Over the last several years, the debate surrounding the legal
parameters of alcohol and drug testing in Canada has escalated,
particularly for industrial employers engaged in safety sensitive
The complexity of the debate stems from several factors. First,
unlike the situation in the United States, there are no statutes or
regulations that directly address alcohol and drug testing in
Canada. Second, challenges to alcohol and drug testing policies
come in various forms, including human rights complaints, labour
arbitration grievances and complaints to privacy commissioners. The
analysis in these venues differs, making it difficult to articulate
a unified, coherent approach. Finally, alcohol and drug testing
raises a number of competing interests and values that are not
easily reconciled, as demonstrated by the conflicting case law
Although these factors make it difficult to provide definitive
answers in this area, there is a growing body of case law that
provides a certain degree of guidance. While a summary of all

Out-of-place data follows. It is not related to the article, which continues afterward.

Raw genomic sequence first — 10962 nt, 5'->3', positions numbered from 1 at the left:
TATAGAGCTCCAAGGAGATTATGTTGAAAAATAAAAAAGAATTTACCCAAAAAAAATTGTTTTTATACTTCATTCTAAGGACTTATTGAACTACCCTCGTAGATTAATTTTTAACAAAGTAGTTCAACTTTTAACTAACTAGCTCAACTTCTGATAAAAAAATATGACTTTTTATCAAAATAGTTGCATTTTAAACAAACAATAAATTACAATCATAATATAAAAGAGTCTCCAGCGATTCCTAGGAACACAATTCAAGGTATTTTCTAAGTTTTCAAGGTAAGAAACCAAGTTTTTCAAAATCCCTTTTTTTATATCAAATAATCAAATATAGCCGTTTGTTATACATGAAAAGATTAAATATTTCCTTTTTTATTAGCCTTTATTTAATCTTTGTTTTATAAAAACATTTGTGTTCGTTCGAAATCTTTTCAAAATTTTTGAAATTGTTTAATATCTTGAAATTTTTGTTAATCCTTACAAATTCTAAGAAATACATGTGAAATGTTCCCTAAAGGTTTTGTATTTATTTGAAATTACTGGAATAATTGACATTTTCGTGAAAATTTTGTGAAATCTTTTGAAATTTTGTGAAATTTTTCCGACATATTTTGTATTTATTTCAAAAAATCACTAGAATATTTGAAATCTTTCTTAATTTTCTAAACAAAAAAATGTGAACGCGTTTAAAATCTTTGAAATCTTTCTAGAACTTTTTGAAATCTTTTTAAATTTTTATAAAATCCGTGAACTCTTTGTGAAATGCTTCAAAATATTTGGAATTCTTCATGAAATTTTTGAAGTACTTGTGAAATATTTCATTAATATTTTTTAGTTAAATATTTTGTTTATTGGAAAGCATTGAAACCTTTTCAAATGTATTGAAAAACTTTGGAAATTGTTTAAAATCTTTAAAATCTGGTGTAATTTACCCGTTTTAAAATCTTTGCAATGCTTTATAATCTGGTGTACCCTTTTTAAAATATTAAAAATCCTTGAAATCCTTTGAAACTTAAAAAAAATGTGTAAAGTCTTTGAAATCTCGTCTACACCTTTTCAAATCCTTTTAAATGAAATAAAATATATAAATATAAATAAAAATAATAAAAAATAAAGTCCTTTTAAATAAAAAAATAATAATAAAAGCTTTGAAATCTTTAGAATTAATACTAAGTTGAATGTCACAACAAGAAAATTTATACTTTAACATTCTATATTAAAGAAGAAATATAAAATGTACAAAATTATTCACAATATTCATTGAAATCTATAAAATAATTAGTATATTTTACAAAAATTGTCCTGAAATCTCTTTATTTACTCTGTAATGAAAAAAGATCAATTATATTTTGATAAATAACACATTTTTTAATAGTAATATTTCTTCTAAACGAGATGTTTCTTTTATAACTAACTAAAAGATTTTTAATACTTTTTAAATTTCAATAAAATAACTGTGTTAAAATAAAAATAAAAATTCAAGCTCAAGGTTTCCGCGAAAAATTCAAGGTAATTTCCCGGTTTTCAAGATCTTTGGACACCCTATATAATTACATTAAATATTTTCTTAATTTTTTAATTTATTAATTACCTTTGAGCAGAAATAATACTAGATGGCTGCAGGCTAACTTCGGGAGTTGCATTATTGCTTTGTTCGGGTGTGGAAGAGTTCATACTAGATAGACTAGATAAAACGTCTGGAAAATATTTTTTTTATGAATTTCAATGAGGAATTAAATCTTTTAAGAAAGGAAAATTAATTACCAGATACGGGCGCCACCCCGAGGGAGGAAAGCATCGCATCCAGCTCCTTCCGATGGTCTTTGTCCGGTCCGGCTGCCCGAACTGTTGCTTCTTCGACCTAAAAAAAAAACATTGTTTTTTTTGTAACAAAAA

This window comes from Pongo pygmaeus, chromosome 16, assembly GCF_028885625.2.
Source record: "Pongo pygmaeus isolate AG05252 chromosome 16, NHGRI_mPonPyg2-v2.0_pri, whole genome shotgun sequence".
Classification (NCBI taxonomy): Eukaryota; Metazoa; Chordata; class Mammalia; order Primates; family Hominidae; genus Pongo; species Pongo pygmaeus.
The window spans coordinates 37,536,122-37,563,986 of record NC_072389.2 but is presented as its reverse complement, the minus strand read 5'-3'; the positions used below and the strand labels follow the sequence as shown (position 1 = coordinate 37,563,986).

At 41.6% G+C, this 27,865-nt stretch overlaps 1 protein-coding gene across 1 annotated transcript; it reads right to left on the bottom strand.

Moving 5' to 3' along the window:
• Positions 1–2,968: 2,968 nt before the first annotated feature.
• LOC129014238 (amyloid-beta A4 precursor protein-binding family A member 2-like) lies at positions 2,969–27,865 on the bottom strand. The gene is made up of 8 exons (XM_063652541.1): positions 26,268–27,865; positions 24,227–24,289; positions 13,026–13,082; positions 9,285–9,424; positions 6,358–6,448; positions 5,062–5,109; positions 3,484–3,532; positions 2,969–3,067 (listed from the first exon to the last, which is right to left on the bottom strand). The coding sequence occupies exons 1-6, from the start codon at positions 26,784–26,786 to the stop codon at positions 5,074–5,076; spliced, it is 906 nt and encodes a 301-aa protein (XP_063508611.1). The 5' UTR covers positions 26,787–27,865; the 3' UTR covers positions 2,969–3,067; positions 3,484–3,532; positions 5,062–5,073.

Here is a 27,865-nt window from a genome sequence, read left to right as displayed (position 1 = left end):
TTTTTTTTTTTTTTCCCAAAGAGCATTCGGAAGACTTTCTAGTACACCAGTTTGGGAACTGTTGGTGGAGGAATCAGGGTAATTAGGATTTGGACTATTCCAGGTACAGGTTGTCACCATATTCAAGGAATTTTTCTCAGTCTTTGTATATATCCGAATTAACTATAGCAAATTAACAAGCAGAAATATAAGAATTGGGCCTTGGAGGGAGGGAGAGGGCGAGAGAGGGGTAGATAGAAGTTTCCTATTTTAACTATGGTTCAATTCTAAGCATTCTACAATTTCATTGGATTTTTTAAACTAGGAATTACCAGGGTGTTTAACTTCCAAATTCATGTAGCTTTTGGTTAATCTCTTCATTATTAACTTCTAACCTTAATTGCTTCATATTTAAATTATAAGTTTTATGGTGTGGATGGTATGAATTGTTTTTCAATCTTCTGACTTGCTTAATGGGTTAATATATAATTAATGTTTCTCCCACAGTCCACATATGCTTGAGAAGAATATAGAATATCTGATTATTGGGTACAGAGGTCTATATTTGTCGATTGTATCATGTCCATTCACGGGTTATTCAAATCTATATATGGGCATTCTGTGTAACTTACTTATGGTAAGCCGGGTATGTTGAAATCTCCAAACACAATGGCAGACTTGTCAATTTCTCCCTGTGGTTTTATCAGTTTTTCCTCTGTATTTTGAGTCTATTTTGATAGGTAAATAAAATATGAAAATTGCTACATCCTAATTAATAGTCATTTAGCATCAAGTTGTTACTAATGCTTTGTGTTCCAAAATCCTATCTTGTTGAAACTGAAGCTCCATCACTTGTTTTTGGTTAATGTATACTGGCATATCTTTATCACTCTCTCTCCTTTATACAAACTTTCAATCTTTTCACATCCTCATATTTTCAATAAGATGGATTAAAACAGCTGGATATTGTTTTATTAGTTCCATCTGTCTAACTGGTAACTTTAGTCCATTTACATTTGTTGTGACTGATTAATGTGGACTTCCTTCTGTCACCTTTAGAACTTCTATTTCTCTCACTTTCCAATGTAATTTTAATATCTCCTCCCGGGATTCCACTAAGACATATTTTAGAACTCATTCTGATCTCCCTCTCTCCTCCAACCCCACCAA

alcohol and drug testing cases is beyond the scope of this paper,
we have highlighted below the leading and most recent authorities
in an attempt to provide those affected by alcohol and drug testing
with information about the current scope of alcohol and drug
testing in Canada.
What follows is a general summary of the law at the time of
writing. This paper is not intended to be an exhaustive survey of
the case law, but rather will provide a broad overview of the
approaches taken in alcohol and drug testing cases. It must also be
noted that the law in this area is constantly evolving and is
heavily fact-specific; as a result, employers are strongly urged to
obtain legal advice when drafting or implementing a policy that
incorporates alcohol and drug testing.
Unfortunately, reasonable accommodation for employees in the workplace continues to be the source of significant litigation and even today we continue to see outrageous examples of employers behaving badly.
We are now beginning to see reported cases involving charges and subsequent fines laid against employers for failing to provide information, instruction and supervision to protect a worker from workplace violence.
On October 13, 2016, the Supreme Court of Canada denied leave to appeal an Ontario Court of Appeal decision which ordered an employer to pay a former employee 37 months of salary and benefits following termination.
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